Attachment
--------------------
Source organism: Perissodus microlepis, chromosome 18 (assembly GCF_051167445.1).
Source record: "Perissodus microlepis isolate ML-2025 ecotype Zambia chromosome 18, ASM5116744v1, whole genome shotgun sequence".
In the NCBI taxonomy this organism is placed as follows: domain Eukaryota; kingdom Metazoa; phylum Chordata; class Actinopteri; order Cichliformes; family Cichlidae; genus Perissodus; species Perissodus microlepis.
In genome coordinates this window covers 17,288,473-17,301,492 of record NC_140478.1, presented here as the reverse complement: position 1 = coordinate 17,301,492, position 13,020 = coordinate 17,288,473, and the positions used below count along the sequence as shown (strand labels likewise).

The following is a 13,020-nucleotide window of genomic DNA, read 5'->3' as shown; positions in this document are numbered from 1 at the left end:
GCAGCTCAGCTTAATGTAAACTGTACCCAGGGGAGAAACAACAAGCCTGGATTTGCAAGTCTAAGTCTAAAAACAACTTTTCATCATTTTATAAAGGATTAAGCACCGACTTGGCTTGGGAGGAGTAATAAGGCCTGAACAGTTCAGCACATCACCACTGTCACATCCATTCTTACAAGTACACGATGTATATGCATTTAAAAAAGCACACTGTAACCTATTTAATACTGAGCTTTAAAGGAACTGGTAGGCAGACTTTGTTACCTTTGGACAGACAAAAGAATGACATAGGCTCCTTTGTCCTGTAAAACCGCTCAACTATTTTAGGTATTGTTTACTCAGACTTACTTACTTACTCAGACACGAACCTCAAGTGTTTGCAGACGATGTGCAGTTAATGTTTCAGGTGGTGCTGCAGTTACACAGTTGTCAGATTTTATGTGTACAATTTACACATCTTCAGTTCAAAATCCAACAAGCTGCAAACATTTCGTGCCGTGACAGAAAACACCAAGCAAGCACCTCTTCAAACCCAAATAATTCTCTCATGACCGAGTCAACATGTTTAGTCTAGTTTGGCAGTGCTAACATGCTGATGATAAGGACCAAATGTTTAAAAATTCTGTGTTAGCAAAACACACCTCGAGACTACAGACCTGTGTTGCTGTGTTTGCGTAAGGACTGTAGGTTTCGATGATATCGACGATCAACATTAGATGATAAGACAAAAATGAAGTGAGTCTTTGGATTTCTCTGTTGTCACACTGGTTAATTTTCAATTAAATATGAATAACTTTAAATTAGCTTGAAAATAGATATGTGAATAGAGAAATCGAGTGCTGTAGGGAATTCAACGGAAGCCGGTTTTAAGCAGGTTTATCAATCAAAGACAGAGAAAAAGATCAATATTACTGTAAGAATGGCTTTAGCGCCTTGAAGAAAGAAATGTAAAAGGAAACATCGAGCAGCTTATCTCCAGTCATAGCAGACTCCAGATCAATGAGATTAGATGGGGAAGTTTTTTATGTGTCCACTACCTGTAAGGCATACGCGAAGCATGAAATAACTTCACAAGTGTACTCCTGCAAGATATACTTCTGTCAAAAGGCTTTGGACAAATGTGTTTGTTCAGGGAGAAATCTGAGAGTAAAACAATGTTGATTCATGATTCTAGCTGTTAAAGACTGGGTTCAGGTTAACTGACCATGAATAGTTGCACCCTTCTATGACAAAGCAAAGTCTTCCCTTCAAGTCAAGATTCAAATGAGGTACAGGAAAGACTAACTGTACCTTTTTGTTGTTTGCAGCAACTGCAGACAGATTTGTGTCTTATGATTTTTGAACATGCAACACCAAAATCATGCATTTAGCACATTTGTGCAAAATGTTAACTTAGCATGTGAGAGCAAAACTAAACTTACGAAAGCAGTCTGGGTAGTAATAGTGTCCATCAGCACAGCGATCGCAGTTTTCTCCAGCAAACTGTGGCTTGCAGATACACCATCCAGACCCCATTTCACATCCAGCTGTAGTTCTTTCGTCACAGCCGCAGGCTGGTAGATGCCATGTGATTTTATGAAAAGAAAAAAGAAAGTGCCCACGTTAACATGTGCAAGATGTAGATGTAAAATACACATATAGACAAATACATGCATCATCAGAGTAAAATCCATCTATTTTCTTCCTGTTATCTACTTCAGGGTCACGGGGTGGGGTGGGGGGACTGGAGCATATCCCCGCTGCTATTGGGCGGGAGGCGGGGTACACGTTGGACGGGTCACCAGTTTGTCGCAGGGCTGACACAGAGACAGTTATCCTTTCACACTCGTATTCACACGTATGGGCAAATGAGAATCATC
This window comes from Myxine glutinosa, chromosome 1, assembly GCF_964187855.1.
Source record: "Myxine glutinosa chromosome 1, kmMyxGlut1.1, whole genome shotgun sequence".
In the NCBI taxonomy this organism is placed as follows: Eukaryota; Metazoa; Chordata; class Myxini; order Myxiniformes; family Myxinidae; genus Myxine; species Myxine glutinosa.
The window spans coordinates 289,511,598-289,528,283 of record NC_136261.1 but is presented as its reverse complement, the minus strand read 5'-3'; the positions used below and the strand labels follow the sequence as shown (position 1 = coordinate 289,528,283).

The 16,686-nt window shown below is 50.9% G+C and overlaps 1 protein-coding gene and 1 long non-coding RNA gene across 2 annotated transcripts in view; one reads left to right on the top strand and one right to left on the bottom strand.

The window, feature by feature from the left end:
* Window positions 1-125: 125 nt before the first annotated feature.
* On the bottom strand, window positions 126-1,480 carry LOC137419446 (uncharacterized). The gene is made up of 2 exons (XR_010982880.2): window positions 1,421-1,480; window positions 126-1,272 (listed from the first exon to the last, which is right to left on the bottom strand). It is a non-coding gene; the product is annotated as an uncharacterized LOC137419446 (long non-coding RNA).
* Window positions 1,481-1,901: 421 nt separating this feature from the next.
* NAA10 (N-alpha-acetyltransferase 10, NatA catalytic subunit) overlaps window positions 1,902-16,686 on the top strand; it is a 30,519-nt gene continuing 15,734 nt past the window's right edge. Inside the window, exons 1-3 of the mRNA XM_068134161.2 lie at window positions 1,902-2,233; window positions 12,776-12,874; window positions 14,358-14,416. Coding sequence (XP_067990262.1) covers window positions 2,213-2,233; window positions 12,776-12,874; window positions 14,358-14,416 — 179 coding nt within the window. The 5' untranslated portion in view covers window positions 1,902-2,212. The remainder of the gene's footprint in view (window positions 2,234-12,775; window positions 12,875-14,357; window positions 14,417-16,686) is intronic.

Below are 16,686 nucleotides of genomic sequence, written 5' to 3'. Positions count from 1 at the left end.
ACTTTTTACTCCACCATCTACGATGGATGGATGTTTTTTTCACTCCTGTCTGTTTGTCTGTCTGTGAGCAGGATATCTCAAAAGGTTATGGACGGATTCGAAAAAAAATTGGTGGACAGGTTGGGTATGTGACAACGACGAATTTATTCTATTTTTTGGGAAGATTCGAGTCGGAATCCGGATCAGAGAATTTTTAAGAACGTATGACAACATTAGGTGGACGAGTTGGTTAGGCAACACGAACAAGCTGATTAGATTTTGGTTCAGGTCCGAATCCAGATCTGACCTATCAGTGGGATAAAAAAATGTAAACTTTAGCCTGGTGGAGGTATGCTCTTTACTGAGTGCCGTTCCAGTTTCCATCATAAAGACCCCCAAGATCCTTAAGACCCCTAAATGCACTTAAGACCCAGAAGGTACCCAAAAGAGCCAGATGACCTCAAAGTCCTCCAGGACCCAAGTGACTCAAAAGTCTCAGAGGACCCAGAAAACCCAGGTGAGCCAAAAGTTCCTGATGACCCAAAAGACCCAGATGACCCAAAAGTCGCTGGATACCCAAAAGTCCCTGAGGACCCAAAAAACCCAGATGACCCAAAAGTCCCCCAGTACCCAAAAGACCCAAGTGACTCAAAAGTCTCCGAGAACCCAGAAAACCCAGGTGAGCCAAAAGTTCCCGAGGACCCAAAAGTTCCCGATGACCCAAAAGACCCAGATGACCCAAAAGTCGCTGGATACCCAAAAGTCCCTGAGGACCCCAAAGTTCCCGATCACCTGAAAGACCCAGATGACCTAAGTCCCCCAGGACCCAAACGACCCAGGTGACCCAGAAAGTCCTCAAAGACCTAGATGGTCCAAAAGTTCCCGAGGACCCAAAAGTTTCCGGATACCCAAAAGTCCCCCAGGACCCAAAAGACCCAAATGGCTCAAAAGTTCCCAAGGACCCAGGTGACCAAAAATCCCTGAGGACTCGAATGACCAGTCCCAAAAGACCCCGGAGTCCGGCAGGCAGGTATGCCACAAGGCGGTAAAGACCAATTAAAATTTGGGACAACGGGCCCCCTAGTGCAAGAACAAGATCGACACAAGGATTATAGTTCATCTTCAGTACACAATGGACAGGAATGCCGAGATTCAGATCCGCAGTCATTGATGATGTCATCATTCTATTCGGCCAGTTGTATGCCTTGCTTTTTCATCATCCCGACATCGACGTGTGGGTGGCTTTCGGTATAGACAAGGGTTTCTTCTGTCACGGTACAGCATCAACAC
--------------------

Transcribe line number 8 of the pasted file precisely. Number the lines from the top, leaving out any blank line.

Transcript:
Source record: "Myxine glutinosa chromosome 1, kmMyxGlut1.1, whole genome shotgun sequence".